Flickr can become the central home for all your photos.
After the recent Everpix shutdown, I moved all my photos to Flickr. If you read my roundup of Everpix alternatives, you’ll know that Flickr wasn’t my first choice, but it turns out that neither is it my only choice. But let’s not get ahead of ourselves.
Everpix was great because it just sucked in all your photos, whether you kept them in iPhoto, on your iPhone, in a weird beardo folder structure on your Mac, or even if you took all of your photos using Instagram. It was far from perfect, but it was the best. And then it went away.
For years, home automation has been the exclusive province of the very rich or extremely technical.
Companies you’ve probably never heard of, such as AMX, Control4, Crestron, Elan, HomeLogic, Colorado vNet, Vantage and Zenpanion have provided the platforms and many of the fundamental products, while integrators took care of the installation and service for many people.
Or, very dedicated and technical DIY enthusiasts have cobbled together their own ingenious solutions.
Recently, the major phone carriers have gotten into the act, and rumors suggest Google, Apple, Microsoft and other consumer electronics companies are working on home automation.
The reason everybody’s jumping is that home automation is in the process of making a transition from “hardly anybody” to “pretty much everybody.” So everybody wants a piece of what will definitely be a massive new industry.
In five years, the majority of homes in the United States are likely to have significant home automation happening in their homes — voice-controlled thermostats, Bluetooth-unlocking door locks, lights on self-learning timers, automated pet feeders, doorbells that ring your phone rather than a bell in the house and much more.
This is what happens if you run the workflow on all the pictures in this post.
Today’s how-to will show you how to install the command-line picture-manipulation tool ImageMagick, and how to build an Automator system service using shell scripting. The Service will take any number of pictures and make one long photo that contains them all. It’s as if you laid them out in a row on a table, only without a table, and with a computer.
I have gotten more mail asking about how I keep my Lightroom mostly in my Dropbox than pretty much anything else recently, after I mentioned it in a recent article. So here goes: an in-depth look at how I have things set up.
It’s not just for Lightroom/Dropbox nerds either: Using this method, you can keep pretty much anything in Dropbox and sync it between computers, even if the folders involved absolutely have to stay in a certain place on your hard drive, like your ~/Library folder.
The ones that can be deleted were created on the iPad. The others come via iTunes.
The state of iOS photo management is a mess. In typical Apple fashion, the built-in tools work fine, but if you try to add anything else to the mix things get messy, fast. And in “anything else,” I even include iPhoto on the Mac. If you want to have be able to see all your photos on your iPad, regardless of what gear was used to take them, you’re out of luck.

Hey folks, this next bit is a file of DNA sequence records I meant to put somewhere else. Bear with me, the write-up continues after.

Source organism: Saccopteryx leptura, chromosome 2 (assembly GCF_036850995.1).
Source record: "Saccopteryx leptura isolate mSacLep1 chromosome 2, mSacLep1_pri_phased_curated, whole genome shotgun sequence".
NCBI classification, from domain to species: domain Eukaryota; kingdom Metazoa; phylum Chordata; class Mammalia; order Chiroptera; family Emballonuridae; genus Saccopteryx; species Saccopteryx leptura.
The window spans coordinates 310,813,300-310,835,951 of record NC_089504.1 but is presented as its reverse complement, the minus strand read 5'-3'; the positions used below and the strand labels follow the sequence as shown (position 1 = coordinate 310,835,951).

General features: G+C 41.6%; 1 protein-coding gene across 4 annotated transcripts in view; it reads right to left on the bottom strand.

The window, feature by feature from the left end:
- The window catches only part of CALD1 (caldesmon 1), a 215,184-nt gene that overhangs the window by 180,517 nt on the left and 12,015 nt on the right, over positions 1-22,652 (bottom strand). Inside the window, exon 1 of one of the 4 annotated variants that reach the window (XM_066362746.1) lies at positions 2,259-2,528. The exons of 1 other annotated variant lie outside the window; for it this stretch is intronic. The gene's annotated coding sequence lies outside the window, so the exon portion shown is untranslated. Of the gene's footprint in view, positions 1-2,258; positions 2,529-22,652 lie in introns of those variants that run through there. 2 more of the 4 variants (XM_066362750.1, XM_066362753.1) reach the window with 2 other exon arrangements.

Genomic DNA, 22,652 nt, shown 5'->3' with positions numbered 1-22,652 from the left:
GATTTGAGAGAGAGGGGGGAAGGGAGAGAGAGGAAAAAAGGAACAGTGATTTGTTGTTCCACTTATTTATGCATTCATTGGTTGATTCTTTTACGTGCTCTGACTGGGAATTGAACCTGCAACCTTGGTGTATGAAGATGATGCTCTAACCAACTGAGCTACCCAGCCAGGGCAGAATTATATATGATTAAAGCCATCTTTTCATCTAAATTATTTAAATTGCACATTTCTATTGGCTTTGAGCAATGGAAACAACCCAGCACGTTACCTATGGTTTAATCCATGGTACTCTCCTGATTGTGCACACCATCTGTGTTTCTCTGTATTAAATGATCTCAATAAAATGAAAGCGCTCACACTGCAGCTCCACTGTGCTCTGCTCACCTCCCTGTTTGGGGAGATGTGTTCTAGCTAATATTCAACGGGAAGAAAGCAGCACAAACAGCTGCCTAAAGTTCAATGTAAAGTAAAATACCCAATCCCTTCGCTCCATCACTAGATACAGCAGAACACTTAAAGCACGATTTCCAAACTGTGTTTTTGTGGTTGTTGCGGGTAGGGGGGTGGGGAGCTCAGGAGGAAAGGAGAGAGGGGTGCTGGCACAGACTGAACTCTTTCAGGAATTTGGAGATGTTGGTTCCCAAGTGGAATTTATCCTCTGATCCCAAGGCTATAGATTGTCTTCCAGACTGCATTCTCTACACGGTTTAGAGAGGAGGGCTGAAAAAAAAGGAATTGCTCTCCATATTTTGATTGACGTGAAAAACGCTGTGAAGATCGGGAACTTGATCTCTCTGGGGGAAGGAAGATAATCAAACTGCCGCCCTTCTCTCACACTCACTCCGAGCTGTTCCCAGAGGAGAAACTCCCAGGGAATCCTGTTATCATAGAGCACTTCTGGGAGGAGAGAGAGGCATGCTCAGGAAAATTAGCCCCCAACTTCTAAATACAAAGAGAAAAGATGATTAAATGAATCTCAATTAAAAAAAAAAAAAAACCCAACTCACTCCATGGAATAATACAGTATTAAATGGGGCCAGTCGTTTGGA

If you shoot with both an iPhone and a regular camera, things get even worse. Sure, you can suck it up and use Aperture or iPhoto, but Lightroom is (for me anyway) way better.
It mightn’t look like much, but this will be the best journal you ever kept.
There are many, many ways to keep a journal using your various iDevices, or paper, or even — if you’re desperate — your Android phone. (Kidding — a sharpie turns the back of any Android handset into the perfect paper-emulation device.) But they tend to be either high on effort — manually writing up everything yourself — or somewhat proprietary, keeping all your info inside an app or service.
But thanks to the ever-amazing internet automating service IFTTT (If This Then That), and some new channels, it’s now possible to roll your own plain-journal, pulling from various sources automatically. And it even includes pictures, which is quite a trick for plain text.
We’re huge fans of the new SurfacePad case from TwelveSouth. It’s just like a Smart Cover, with just one drawback: it doesn’t turn your iPhone on and off automatically when you open it or close it.
We hated that, so we figured out a way to turn the SurfacePad, or any other wallet-style iPhone case, into a working Smart Cover just like the iPad has. The hack doesn’t take much work, and you’ll save yourself from having to unlock your iPhone every time you just want to check something really quick.
Don’t use a computer any more? Hate “pirating” TV shows and movies? Wish that your country had something as awesome as Netflix so you could pay and stream everything to your iPad mini? Read on, because you can do just that, and it is dead easy – all you need is a credit card and maybe a half hour to get things set up.
The next big jailbreak is about to drop, and it will unchain nearly every iOS device Apple sells running the newly released iOS 6.1. We’re only a few days away from the 6.1 jailbreak now, and most bets are for a Sunday release.
There are a couple things you need to do before you jailbreak your device. Good thing Cult of Mac has you covered. Here is everything you need to know to get ready for the upcoming iOS 6.1 jailbreak: